But Farscape, beautiful character-explorer that it is, bears Browder out. John doesn’t talk about his mom because Leslie died, traumatically and not all that long ago. Of course, “dead mom” is a trope in and of itself, but the way that Farscape handles Leslie, and her interactions with John, reaches beyond that trope. Leslie’s death isn’t a motivator for John, or a way to conveniently free our hero of parental oversight and obligations. She’s just a person that he loved, and lost, and misses too much to even talk about. It’s not really possible for her to be a full person, given the context of her introduction, but she also exists as more than just the abstract idea of a dead mother. There’s obviously guilt there—the episode never spells it out, but it’s implied that John wasn’t there when Leslie died, possibly intentionally. And though one probably shouldn’t read literally into John’s more unhinged hallucinations, there also seems to be a thread of tension between Leslie and Jack.

Leslie’s presence makes the episode feel real, even as it’s obviously fake from the start. The emotions that she taps into are old and ongoing ones, and the only point in the entire episode where John considers, even for a moment, giving in and believing that his hallucinations are reality is when he first sees Leslie. None of the people in this dream are real people, but John’s feelings about them matter immensely, and Leslie makes that impossible to forget.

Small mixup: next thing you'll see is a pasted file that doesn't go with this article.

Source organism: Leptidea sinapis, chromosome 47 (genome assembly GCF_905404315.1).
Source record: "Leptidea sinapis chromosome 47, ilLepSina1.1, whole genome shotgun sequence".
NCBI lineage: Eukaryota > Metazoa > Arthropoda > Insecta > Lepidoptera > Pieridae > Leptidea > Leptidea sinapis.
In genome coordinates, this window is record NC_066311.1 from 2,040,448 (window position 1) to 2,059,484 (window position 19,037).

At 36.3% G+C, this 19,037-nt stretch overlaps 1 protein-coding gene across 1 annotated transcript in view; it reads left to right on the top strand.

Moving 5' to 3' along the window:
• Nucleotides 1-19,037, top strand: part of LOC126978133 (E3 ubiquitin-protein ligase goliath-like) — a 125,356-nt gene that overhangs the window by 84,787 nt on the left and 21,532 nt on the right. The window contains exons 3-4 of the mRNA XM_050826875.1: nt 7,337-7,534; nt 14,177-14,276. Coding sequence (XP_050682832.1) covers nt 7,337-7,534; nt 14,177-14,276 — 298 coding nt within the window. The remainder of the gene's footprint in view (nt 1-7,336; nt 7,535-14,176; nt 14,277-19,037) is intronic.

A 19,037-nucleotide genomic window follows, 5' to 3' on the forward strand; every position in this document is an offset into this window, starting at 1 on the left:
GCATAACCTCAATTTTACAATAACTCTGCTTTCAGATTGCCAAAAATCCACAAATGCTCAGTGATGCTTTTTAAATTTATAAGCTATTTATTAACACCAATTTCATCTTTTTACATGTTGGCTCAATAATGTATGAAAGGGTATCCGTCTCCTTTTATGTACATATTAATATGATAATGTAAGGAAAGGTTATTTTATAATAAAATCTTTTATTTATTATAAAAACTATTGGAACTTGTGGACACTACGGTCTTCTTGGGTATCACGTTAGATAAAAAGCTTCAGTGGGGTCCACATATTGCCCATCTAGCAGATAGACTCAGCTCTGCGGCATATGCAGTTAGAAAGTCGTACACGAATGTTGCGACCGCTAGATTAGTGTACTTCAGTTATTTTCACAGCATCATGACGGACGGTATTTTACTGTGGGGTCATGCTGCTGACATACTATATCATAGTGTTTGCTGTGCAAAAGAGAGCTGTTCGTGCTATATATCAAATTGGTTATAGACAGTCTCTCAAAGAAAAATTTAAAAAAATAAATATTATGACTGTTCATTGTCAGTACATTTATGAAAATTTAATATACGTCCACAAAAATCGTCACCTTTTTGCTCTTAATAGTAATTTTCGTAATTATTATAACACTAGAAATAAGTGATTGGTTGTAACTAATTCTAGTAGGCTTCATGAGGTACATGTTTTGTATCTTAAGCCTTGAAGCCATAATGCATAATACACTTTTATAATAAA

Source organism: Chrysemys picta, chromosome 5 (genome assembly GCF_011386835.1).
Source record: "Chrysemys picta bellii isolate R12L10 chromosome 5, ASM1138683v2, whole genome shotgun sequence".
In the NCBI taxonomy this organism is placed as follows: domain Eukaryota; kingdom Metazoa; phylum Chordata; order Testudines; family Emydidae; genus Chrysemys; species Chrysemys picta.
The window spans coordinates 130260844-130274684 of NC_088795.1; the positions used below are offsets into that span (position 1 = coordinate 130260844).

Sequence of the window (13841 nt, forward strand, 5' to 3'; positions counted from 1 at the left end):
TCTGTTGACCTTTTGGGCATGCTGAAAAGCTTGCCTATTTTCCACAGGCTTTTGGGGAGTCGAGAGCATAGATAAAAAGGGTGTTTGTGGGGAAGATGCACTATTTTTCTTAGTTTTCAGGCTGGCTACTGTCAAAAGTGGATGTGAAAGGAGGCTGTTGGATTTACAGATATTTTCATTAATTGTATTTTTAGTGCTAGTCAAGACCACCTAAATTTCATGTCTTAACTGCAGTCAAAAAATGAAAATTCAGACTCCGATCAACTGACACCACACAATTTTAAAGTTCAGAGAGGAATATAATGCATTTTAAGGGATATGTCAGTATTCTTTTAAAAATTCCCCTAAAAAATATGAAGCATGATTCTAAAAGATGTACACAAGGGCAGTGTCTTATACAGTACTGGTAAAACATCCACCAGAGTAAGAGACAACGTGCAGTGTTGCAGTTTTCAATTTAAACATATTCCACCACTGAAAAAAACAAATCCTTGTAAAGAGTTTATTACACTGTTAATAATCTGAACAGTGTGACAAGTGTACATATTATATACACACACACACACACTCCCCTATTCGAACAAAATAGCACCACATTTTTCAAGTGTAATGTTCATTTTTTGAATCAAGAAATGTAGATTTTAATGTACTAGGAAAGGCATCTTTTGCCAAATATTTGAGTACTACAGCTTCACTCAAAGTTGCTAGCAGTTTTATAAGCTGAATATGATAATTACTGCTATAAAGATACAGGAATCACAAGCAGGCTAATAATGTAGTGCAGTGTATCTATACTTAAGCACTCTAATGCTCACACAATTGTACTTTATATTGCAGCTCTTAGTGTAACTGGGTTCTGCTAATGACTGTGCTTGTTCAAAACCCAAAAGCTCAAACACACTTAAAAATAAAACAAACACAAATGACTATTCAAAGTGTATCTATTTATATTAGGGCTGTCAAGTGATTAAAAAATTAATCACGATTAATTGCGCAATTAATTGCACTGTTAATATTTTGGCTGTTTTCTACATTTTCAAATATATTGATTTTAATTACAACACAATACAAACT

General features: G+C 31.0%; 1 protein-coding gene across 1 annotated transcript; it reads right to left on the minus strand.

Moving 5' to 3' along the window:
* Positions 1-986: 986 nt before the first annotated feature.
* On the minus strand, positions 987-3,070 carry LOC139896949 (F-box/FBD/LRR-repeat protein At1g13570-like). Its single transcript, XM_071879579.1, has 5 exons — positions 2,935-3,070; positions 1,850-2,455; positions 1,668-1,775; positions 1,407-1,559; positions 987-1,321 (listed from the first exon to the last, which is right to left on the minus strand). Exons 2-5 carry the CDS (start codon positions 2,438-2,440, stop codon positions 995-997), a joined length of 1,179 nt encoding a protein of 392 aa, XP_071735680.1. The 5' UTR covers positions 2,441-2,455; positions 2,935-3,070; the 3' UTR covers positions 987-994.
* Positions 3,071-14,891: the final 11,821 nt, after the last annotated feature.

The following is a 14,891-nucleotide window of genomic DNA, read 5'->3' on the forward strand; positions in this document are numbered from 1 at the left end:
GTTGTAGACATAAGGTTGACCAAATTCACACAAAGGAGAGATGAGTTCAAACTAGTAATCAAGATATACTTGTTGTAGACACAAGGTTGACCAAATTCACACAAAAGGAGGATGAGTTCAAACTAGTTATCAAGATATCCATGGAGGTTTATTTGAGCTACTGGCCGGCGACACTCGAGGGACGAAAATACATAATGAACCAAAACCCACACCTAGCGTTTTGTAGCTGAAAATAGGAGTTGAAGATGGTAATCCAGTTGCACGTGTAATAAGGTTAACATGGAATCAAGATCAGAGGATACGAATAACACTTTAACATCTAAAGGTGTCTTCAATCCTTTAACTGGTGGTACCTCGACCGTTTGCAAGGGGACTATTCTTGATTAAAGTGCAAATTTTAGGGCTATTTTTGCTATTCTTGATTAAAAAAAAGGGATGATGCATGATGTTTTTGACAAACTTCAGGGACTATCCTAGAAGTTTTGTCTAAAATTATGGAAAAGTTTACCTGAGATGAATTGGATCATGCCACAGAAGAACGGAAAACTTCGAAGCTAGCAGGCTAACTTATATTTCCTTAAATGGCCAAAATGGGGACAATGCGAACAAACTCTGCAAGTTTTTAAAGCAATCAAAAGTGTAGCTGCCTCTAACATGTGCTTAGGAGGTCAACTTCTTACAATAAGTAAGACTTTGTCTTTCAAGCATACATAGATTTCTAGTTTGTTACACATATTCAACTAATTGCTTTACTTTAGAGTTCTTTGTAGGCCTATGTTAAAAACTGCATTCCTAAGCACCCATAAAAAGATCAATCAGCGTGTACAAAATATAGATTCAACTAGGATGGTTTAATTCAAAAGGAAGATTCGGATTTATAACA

I could write pages and pages about this episode. It’s incredibly dense with detail, with intentional and unintentional subtext, with tone and emotion and dialogue. But I’m going to leave most of that to the comments, and just say, once again, that it’s a great episode of Farscape.

Other Stuff

  • Another thing that makes “Won’t Get Fooled Again” great is the structure. The darkness and the weirdness ramp up exponentially, and just never stop ramping, until scenes are ten seconds long and presented completely without context. Every time you think the episode has pushed as far as it can, it pushes further.

  • On a similar note, everything about the episode is designed to be offputting—not just the content, or even the music and the camera work, but the actual structure of the narrative. Starting very early in the episode, scenes don’t transition into one another; John will be having a conversation with one person, and then we cut, and he’s somewhere else doing something completely different, with no explanation as to how that happened. It’s doing the Inception dream sequence thing a decade before Inception would do it.

  • Farscape Gender Corner: Lotta fuckery going on in this episode, from the constant references to homosexuality (“Oh my God! Oh my God! It’s a straight boy!”) to the sexualization of John’s relationship with… let’s go ahead and say the entire crew of Moya. I don’t know if there’s anything meaningful to pull out of all of that, although it does seem worth noting that every sexual advance towards John in this episode is to some degree predatory.